While price increases and product unavailability are posing challenges for residential and commercial builders across the country, demand for industry professionals and cost-effective solutions is on the rise—a trend that is expected to continue into 2022.
Builders are shifting how and where they purchase products, and they’re increasingly willing to try substitute products or shift to different distribution channels. In step with B2C trends, B2B contractors are adopting time saving measures for project management, job site delivery, and installation. For building materials manufacturers, these construction industry trends present unique opportunities to rethink your offerings’ true value to customers, according to the 2022 Building Products Customer Guide by The Farnsworth Group and Venveo. Retaining customer loyalty will be as much a measure of success in the years ahead as acquiring new customers.
Here is a closer look at the factors currently affecting the building materials industry and the outlook for builders in 2022.
Is Residential Construction Growing?
In 2020, there was a loss of contractor projects from approximately March to May, at the outset of the response to COVID-19. Many home and business owners put off improvement projects or new construction with baited breath to see how the real estate market would be affected, and some attempted a DIY approach to at least accomplish smaller tasks around their property since options for where to spend excess disposable income were limited. As a result, there is still pent-up demand for Pros to do the larger construction projects that were delayed during the pandemic, a trend reflected in 2021 activity and that will likely continue into the new year.
Professionals in the construction industry are busy. For example, only 39 percent of builders are currently accepting new jobs or projects, while a majority are booked out anywhere from one week to one month, according to the report. About 13 percent of builders are booked out from a few months to six months or longer.
The residential construction industry is also being impacted by investor sentiments at large. With intent to rent out properties while average rental rates are high and cost of debt is low, the surge of real estate investors buying up properties and hiring contractors to implement maintenance and property improvements has contributed.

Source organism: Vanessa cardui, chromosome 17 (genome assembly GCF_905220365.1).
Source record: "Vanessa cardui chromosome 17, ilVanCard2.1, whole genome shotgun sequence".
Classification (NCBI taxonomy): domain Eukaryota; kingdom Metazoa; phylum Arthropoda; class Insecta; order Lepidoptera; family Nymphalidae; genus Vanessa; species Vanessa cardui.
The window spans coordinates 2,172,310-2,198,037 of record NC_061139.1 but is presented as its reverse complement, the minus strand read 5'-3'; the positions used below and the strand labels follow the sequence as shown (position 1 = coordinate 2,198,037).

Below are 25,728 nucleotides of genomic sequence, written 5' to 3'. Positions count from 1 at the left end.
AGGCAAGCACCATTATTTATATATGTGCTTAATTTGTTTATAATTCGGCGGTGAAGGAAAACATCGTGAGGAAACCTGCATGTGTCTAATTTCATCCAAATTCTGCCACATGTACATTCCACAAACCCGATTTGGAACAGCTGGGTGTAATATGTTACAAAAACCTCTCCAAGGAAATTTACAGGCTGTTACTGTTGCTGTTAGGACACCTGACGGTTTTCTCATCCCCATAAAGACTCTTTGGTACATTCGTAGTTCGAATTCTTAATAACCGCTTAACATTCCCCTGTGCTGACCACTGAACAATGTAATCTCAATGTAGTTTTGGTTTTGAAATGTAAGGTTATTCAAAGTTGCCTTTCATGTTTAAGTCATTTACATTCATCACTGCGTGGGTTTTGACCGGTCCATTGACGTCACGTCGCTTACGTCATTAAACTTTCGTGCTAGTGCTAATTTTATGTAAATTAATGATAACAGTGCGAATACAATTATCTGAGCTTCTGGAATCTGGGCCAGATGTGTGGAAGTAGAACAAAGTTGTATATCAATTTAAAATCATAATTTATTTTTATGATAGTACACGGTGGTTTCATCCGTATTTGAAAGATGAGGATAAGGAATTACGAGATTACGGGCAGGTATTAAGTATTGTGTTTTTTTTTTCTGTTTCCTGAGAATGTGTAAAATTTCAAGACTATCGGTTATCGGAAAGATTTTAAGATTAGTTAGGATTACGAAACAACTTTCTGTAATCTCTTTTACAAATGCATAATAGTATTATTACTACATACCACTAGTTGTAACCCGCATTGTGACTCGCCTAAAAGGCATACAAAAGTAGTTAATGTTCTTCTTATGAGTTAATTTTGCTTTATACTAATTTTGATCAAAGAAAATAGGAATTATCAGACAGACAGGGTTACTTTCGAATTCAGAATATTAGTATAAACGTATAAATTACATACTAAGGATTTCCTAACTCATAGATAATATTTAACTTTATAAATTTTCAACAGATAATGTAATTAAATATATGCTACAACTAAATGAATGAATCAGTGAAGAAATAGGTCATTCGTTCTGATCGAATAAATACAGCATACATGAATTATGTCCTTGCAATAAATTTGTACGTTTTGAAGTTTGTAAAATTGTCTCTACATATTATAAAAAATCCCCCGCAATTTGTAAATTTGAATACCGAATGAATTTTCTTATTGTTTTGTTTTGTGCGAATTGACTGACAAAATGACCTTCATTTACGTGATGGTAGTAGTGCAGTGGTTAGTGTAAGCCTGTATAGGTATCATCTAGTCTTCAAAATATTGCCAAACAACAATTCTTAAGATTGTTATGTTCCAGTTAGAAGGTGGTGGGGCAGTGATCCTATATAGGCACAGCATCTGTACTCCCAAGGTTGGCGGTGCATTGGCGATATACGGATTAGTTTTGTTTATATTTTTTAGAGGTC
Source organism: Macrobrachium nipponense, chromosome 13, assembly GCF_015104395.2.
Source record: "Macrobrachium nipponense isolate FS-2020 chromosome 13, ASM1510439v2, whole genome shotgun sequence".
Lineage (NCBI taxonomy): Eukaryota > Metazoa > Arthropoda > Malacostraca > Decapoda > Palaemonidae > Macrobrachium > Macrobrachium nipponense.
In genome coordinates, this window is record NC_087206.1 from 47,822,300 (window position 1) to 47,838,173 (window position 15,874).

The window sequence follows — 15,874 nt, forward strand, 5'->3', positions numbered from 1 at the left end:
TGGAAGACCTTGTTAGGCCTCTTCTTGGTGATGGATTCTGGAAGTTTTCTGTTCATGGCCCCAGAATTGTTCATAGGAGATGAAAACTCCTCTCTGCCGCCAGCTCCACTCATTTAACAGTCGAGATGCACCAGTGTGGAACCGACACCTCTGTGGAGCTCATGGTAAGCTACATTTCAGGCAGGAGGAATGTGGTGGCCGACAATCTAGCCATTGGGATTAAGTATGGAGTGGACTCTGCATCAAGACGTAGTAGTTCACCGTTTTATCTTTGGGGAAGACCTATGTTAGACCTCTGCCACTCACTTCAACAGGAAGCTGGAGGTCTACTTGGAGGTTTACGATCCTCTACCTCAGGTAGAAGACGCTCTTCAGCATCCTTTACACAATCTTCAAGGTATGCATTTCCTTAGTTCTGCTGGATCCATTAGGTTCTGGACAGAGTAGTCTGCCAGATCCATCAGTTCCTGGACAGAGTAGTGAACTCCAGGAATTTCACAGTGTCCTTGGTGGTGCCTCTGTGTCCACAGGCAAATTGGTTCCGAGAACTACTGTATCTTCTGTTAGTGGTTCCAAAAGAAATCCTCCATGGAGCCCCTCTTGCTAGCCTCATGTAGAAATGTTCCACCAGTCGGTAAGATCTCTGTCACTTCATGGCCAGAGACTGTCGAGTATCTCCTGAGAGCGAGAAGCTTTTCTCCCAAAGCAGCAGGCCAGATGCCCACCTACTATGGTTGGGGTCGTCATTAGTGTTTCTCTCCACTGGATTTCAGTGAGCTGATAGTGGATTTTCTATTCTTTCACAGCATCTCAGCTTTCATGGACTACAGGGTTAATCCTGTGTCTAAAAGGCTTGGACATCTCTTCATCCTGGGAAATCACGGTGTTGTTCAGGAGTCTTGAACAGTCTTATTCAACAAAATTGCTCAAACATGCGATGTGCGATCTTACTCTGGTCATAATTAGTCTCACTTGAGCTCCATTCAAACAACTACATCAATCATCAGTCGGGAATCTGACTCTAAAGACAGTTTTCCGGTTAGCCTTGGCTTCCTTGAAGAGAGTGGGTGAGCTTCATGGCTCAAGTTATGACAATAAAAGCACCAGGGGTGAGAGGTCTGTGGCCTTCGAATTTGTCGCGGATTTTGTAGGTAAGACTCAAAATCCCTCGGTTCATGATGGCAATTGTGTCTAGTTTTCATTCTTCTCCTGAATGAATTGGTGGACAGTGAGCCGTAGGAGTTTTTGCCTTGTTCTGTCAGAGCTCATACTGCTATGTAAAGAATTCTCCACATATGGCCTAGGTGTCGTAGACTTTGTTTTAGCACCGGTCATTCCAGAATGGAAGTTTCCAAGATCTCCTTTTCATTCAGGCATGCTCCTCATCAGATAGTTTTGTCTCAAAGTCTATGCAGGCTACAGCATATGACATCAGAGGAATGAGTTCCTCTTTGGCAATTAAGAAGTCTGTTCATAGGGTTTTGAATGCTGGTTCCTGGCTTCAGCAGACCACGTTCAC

This backed-up project funnel is inevitable, taking into consideration the combination of high demand from homeowners and investors, supply chain issues causing material constraints and limited labor creating additional challenges. However, it is probable for continued demand for residential and commercial Pros throughout 2022, as the housing market has become the safer option to invest in.
Where is Construction Booming in the US 2021?
Builders across the country are seeing demand for home improvement projects or new home builds, but there are certain states more affected than others. The states experiencing significant growth in 2021 include Florida, Texas, Arizona, Georgia, Washington and Nevada. With that growth, there is an increased need for residential developments, and that drives new construction.
While national population growth was lower in the 2020 Census compared to prior censuses, these cities and regions saw significant population influx from relocations:
- Boise, ID
- Johnson City, TN
- Knoxville, TN
- Chattanooga, TN
- Sarasota, FL
- Asheville, NC
- Myrtle Beach, SC/Wilmington, NC
- Spokane, WA
- Portland, ME
- Daytona, FL
- Greenville/Spartanburg, SC
- Ocala, FL
- Fayetteville/Bentonville, AR
- Tyler, TX
- Huntsville, AL
- Melbourne, FL
- Jacksonville, FL
- Texarkana, TX
- Dover, DE
- Pensacola, FL
Many of these movers sought out a place where they could purchase a home and get out of the rental market. This means that these are the areas where construction is apt to continue booming in 2022 in effort to bring the housing market back to equilibrium and cool property values to a sustainable level for first time home buyers.
Builders, who are understandably risk averse and facing high costs and squeezed margins should avoid suspecting another round of housing crash like 2007-2008. The market will likely cool in 2022, but the race for new affordable housing and the influence of investors ready to buy existing and new properties is also likely to continue.
Will Building Costs Go Down in 2022?
It’s no surprise the cost of building materials is on the rise. As reported in the Builder Products Customer Guide, about 43 percent of builders responded that product or materials costs were “somewhat more expensive” in the past 12 months than previous years, while 30 percent said they were “much more expensive.” Additionally, the average project cost “increased a little,” according to 54 percent of respondents, while 21 percent said average project costs “increased a lot.” This is due to a number of factors, namely supply chain issues and raw material availability.